Thoughts on books, often interpreted through the high-brow prism of cartoon (read: Archer) references. Wait! I had something for this...
Cornelius Ryan has a knack for writing military histories that are incredibly accessible. I'm a far cry from being any sort of “armchair general.” I didn't grow up playing Risk, and my primary point of reference for distinguishing between battleships and destroyers is the number of pegs required to sink them in the game Battleship (and even then I manage to mix them up). Don't get me wrong, Ryan's trio of WWII accounts (The Longest Day, The Last Battle, and A Bridge Too Far) tell you who was doing what, when, and where—there are plenty of references to squadrons, troops, battalions, and divisions. However, they are full of smaller stories that give my mind something to hold on to.
I figure that if you really want to know the ins and outs of Operation Market Garden, there's plenty of excellent material out there (including this book); the quick and dirty version is basically that it was the largest airborne operation to-date, took place in the Netherlands and Germany and was not a success. So, I'm now gonna go with the “Jeff approach” I co-opted for my review of The Last Battle, and dish out some assorted bits and pieces that stuck out along the way.
Frenemies From Within
Working with other people is never easy. In retrospect, it's easy to think of the Axis and the Allies as unified fronts, but (as usual) there's way more nuance to the story. Honestly, it wasn't really until I read Panzer Commander: The Memoirs of Colonel Hans von Luck that I began to consider the difference between a German soldier and a Nazi.
So, contentious relationship number one is between the Desert Fox, Erwin Rommel, and der Führer, Adolf Hitler. Rommel loathed Hitler, and with good reason—because, in September of 1944, Hitler's orders to Rommel et al. in the Western front were suicidal and insane. Long of the short, Rommel was part of a plot to assassinate Hitler, and then Hitler basically “let” Rommel kill himself.
Meanwhile, the Allied leadership wasn't exactly having an easy time of things. Field Marshal Bernard Law Montgomery (aka “Monty”) wasn't the only diva Supreme Allied Commander DDE had to deal with, but he definitely earns himself a nomination for Most Difficult Colleague for Market Garden (which was, after all, his show). Monty's intentions were good—he wanted to march straight into Berlin and end the war for once and for all. However, in addition to demanding absolute priority for all resources, and declaring that he simply couldn't/wouldn't work with Patton, Monty's plans were a bit “offhanded.” One Lieutenant Colonel describes the slipshod orders to the effect of:
“First, we'll take this bridge; then that one and hop this river...”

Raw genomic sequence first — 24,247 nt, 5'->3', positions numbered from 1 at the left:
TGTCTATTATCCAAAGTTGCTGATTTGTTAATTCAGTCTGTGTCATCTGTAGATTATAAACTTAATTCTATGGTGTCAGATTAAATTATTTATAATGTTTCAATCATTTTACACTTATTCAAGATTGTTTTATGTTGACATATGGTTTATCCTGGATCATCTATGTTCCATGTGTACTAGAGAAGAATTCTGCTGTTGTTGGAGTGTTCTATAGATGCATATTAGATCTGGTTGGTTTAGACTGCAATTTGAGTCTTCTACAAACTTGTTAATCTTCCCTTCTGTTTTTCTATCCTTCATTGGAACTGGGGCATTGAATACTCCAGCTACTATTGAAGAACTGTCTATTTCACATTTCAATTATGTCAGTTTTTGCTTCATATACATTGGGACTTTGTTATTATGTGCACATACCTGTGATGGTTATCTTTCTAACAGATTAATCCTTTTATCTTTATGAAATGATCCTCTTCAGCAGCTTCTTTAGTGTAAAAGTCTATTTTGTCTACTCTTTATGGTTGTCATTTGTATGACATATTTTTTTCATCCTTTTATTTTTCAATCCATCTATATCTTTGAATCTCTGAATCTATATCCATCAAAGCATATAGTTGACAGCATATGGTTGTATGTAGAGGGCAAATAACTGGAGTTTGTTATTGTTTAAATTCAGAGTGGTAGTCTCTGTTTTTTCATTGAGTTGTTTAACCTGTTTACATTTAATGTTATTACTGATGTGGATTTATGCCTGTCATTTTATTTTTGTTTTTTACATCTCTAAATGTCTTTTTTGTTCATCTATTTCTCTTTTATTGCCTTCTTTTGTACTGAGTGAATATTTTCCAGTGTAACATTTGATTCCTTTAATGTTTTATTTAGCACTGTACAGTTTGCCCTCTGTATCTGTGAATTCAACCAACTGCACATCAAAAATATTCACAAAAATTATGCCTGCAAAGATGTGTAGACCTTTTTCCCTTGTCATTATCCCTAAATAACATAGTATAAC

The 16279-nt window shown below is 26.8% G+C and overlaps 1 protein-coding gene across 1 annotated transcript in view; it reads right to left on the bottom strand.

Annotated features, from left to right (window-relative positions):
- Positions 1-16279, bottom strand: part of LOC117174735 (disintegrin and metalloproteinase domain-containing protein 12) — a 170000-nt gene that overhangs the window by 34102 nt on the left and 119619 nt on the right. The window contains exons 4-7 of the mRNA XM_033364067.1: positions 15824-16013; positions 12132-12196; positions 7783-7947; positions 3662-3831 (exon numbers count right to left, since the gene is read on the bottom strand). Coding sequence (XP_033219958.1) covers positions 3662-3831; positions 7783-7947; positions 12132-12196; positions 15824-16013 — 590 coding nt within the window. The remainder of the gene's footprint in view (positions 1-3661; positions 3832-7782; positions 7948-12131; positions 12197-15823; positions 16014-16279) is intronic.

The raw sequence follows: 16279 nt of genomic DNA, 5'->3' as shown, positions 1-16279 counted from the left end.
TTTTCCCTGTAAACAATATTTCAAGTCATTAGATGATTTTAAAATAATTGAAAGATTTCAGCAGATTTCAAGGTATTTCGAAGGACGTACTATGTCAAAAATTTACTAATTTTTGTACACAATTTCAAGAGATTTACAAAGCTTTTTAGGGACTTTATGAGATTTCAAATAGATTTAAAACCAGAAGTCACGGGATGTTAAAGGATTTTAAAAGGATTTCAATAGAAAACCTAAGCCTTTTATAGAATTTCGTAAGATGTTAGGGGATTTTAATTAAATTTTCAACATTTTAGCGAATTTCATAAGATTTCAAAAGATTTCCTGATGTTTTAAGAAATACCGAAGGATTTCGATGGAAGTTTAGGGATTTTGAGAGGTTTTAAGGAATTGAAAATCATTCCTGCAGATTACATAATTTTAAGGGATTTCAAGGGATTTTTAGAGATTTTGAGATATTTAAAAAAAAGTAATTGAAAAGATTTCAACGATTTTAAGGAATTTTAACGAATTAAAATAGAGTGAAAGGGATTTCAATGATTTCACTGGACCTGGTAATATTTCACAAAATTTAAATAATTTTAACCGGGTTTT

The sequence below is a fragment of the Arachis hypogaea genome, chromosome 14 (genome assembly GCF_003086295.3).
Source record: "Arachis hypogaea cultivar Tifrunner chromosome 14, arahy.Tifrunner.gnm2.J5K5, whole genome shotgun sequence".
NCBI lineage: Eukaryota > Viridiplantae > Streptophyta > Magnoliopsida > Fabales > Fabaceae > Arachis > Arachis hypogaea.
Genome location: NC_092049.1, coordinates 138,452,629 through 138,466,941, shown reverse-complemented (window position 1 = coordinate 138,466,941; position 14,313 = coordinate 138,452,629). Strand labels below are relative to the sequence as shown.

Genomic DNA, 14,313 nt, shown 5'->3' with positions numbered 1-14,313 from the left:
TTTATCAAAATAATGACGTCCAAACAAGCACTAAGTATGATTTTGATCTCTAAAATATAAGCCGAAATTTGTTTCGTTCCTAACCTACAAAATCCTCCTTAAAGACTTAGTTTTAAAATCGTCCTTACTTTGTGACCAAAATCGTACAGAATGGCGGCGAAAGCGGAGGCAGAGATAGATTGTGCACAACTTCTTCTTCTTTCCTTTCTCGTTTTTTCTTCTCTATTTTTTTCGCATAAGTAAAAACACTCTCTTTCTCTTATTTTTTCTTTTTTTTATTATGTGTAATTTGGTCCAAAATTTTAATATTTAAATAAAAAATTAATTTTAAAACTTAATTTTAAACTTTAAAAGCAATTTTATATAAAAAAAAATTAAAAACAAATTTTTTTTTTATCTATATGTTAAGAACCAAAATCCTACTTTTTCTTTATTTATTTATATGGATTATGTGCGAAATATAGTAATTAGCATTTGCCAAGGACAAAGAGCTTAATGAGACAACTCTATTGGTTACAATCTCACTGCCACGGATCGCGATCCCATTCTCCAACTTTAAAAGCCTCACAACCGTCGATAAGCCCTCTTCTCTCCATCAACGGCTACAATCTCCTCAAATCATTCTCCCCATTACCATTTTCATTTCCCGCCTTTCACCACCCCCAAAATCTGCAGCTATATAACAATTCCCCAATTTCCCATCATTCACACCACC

It was at Monty's HQ that Lieutenant General Frederick Browning tried to challenge the Field Marshall: “But, sir, I think we might be going a bridge too far.”
The best one-liner regarding Monty, though, definitely came from Ryan's interview with Prince Bernhard of the Netherlands who said:
“My country can never again afford the luxury of another Montgomery success.”
Yes, this LZ!
The logistics were a mess. The 82nd Airborne Division's initial success, with 89% of troopers hitting their drops, and 84% of gliders making it within 1,000 meters of their Landing Zone (LZ), proved to be the exception, rather than the rule. The 101st Airborne Paratroopers (below) had danger coming from all directions, including themselves. One Private, after dropping a match into an oil drum, was “the only member of the 101st jumping into Holland with no eyebrows.”
Oh, and by the way, gliders are not the same thing as airplanes—something that first-time glider pilots attempted to communicate with leadership without much success. But, nevertheless, their dedication was impressive. One of the pilots of the IX Troop Carrier Command even managed to get his jumpers into the green light zone despite the fact that his plane was on fire!
Myrtle the Parachick and more...
Ryan's knack for weaving anecdotes in with military maneuvers makes it all feel more real. Lieutenant "Pat" Glover had a chicken, Myrtle, who'd accompanied him on six prior training jumps. He described that
“this rather gentle pet would wait patiently on the ground for me to land and collect her.”
Though Myrtle made the jump successfully, she, like so many others, died in the trenches on the ground in the ensuing battle. Glover “buried her with honor and properly–with her badge of rank–as befitted those who died in action.” I'm never a fan of bringing birds, or any animals into battle, this story reminded me of the fact that each fallen soldier was more than just a number.